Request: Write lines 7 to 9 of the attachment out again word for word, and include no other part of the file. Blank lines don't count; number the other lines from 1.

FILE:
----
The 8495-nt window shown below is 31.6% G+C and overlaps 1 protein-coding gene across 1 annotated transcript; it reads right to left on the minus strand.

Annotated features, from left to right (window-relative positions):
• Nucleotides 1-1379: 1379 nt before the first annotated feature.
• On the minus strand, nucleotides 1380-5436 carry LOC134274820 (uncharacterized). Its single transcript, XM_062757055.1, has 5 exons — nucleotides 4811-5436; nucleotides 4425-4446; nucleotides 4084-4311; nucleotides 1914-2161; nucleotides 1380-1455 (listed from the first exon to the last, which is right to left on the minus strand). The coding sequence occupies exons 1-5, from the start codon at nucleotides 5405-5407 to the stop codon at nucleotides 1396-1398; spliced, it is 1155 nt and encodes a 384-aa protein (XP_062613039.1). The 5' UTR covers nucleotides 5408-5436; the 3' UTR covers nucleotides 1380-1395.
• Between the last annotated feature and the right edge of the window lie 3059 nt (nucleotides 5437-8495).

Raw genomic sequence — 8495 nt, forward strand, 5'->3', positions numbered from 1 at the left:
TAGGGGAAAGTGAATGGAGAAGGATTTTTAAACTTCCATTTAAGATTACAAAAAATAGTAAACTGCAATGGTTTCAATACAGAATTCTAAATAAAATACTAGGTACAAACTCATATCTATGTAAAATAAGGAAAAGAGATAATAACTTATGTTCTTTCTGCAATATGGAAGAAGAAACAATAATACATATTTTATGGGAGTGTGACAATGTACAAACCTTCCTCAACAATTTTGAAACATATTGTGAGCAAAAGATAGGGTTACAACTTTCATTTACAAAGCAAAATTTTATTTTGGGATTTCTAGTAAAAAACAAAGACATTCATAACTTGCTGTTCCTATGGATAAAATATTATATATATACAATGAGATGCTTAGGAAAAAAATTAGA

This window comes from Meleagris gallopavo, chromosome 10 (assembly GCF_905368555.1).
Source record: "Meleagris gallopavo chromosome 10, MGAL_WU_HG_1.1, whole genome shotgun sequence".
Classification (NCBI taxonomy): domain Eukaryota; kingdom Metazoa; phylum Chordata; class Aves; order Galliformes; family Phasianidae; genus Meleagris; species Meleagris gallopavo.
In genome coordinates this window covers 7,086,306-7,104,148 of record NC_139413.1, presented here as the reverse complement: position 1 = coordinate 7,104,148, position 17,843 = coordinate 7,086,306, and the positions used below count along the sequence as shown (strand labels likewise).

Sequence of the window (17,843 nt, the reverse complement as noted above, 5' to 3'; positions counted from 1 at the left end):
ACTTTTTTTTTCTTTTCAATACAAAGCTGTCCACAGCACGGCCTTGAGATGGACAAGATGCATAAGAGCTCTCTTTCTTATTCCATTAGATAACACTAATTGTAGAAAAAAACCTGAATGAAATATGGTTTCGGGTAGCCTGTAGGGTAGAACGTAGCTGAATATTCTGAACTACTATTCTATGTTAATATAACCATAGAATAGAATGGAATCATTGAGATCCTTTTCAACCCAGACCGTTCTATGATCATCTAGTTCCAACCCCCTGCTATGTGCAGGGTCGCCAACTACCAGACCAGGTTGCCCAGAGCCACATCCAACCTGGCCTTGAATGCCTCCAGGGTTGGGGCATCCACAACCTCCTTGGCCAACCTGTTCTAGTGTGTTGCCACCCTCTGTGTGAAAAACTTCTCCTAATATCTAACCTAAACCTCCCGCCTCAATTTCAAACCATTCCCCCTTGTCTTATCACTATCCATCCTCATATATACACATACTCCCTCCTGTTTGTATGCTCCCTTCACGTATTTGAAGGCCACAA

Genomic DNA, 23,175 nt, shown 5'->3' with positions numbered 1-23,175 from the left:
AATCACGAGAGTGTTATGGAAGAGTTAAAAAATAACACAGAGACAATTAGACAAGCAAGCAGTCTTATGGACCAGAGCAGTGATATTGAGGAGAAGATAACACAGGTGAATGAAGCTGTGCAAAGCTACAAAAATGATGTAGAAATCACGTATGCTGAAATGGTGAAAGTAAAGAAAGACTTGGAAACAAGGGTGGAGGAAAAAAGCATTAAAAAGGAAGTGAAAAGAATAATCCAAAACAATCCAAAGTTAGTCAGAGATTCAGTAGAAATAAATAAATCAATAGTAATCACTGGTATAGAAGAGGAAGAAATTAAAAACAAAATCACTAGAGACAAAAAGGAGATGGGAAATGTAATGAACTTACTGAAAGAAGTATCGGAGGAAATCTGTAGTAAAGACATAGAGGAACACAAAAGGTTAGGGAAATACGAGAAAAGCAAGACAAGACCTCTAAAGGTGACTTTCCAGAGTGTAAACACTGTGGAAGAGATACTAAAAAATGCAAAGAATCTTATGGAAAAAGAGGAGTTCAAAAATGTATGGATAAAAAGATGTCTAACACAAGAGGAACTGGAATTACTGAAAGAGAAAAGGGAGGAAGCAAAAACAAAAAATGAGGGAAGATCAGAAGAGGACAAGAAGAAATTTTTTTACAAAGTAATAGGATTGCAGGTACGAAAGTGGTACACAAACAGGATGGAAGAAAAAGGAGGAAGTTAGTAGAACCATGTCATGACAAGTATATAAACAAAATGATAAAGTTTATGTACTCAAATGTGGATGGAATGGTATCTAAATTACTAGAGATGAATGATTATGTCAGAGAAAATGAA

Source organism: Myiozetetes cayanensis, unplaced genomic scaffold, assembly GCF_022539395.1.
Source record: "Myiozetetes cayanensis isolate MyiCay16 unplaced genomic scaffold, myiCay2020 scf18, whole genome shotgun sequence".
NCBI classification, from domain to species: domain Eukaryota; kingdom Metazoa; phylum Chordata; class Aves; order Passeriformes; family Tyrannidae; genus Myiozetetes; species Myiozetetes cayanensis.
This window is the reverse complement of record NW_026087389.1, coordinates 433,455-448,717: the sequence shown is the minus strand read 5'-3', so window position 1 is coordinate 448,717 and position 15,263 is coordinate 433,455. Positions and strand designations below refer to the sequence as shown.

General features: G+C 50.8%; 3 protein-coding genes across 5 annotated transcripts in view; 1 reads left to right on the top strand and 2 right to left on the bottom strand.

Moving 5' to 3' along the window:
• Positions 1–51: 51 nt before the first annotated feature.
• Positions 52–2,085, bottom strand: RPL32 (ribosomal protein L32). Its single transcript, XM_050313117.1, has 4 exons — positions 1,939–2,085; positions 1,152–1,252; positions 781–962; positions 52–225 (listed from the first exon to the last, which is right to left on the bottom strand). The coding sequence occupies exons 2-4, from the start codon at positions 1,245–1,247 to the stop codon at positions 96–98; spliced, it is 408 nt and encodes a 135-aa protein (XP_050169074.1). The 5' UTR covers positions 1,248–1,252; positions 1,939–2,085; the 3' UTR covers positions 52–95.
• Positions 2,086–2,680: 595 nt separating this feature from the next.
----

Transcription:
TAGGGGAAAGTGAATGGAGAAGGATTTTTAAACTTCCATTTAAGATTACAAAAAATAGTAAACTGCAATGGTTTCAATACAGAATTCTAAATAAAATACTAGGTACAAACTCATATCTATGTAAAATAAGGAAAAGAGATAATAACTTATGTTCTTTCTGCAATATGGAAGAAGAAACAATAATACATATTTTATGGGAGTGTGACAATGTACAAACCTTCCTCAACAATTTTGAAACATATTGTGAGCAAAAGATAGGGTTACAACTTTCATTTACAAAGCAAAATTTTATTTTGGGATTTCTAGTAAAAAACAAAGACATTCATAACTTGCTGTTCCTATGGATAAAATATTATATATATACAATGAGATGCTTAGGAAAAAAATTAGA

This window comes from Meleagris gallopavo, chromosome 10 (assembly GCF_905368555.1).
Source record: "Meleagris gallopavo chromosome 10, MGAL_WU_HG_1.1, whole genome shotgun sequence".